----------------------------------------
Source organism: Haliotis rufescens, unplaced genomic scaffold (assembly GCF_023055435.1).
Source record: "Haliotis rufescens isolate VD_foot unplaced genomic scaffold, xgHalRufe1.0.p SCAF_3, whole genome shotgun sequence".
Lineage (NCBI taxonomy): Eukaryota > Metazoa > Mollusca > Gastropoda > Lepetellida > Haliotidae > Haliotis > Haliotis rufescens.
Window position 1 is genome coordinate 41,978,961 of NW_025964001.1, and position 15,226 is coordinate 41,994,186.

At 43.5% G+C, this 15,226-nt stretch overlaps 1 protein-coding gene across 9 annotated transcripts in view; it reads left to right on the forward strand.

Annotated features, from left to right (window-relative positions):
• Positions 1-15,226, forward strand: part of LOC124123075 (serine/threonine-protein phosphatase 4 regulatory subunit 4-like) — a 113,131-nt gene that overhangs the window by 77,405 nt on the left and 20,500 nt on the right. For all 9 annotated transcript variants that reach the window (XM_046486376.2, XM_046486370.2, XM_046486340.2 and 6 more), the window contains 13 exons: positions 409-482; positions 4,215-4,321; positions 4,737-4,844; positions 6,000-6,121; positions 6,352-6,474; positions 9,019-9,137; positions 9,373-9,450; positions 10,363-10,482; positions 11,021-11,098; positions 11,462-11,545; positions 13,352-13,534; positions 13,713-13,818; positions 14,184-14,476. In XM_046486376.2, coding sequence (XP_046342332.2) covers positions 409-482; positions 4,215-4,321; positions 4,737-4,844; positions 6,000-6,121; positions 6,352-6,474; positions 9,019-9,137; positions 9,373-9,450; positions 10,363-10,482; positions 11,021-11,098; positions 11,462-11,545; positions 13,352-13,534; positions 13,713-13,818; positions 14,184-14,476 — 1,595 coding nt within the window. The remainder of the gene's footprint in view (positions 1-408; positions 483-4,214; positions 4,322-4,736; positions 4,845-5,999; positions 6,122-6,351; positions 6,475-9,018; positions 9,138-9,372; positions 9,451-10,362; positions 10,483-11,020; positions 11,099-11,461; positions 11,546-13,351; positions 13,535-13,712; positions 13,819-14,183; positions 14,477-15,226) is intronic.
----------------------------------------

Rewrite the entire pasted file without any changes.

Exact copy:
Source organism: Haliotis rufescens, unplaced genomic scaffold (assembly GCF_023055435.1).
Source record: "Haliotis rufescens isolate VD_foot unplaced genomic scaffold, xgHalRufe1.0.p SCAF_3, whole genome shotgun sequence".
Lineage (NCBI taxonomy): Eukaryota > Metazoa > Mollusca > Gastropoda > Lepetellida > Haliotidae > Haliotis > Haliotis rufescens.
Window position 1 is genome coordinate 41,978,961 of NW_025964001.1, and position 15,226 is coordinate 41,994,186.

At 43.5% G+C, this 15,226-nt stretch overlaps 1 protein-coding gene across 9 annotated transcripts in view; it reads left to right on the forward strand.

Annotated features, from left to right (window-relative positions):
• Positions 1-15,226, forward strand: part of LOC124123075 (serine/threonine-protein phosphatase 4 regulatory subunit 4-like) — a 113,131-nt gene that overhangs the window by 77,405 nt on the left and 20,500 nt on the right. For all 9 annotated transcript variants that reach the window (XM_046486376.2, XM_046486370.2, XM_046486340.2 and 6 more), the window contains 13 exons: positions 409-482; positions 4,215-4,321; positions 4,737-4,844; positions 6,000-6,121; positions 6,352-6,474; positions 9,019-9,137; positions 9,373-9,450; positions 10,363-10,482; positions 11,021-11,098; positions 11,462-11,545; positions 13,352-13,534; positions 13,713-13,818; positions 14,184-14,476. In XM_046486376.2, coding sequence (XP_046342332.2) covers positions 409-482; positions 4,215-4,321; positions 4,737-4,844; positions 6,000-6,121; positions 6,352-6,474; positions 9,019-9,137; positions 9,373-9,450; positions 10,363-10,482; positions 11,021-11,098; positions 11,462-11,545; positions 13,352-13,534; positions 13,713-13,818; positions 14,184-14,476 — 1,595 coding nt within the window. The remainder of the gene's footprint in view (positions 1-408; positions 483-4,214; positions 4,322-4,736; positions 4,845-5,999; positions 6,122-6,351; positions 6,475-9,018; positions 9,138-9,372; positions 9,451-10,362; positions 10,483-11,020; positions 11,099-11,461; positions 11,546-13,351; positions 13,535-13,712; positions 13,819-14,183; positions 14,477-15,226) is intronic.